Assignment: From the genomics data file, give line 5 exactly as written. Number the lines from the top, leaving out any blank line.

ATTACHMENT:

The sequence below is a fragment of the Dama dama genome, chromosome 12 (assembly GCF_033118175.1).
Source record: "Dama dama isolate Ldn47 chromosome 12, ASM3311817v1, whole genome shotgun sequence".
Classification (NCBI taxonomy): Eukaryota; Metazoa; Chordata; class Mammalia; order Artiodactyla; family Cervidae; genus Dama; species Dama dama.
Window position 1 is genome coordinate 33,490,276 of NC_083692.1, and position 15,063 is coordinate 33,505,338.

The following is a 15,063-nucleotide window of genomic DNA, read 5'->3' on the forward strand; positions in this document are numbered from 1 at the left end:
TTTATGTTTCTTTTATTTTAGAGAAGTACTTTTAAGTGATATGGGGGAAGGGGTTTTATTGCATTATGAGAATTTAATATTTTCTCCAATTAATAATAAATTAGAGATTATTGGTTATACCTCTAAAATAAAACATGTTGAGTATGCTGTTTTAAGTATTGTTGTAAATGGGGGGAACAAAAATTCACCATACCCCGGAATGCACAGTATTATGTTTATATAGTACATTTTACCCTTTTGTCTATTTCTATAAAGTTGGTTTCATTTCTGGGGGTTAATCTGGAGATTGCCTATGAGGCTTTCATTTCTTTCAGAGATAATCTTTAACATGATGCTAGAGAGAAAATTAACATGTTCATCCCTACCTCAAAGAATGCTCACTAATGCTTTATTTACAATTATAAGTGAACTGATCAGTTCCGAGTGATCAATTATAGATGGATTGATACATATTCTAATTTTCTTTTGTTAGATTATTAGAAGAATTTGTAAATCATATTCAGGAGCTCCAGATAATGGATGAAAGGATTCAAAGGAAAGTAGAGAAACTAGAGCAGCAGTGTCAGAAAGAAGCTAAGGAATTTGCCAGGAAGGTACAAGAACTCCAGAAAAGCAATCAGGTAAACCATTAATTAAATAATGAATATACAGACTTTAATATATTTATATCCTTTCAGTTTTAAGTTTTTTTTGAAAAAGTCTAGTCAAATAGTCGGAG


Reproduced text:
The following is a 15,063-nucleotide window of genomic DNA, read 5'->3' on the forward strand; positions in this document are numbered from 1 at the left end: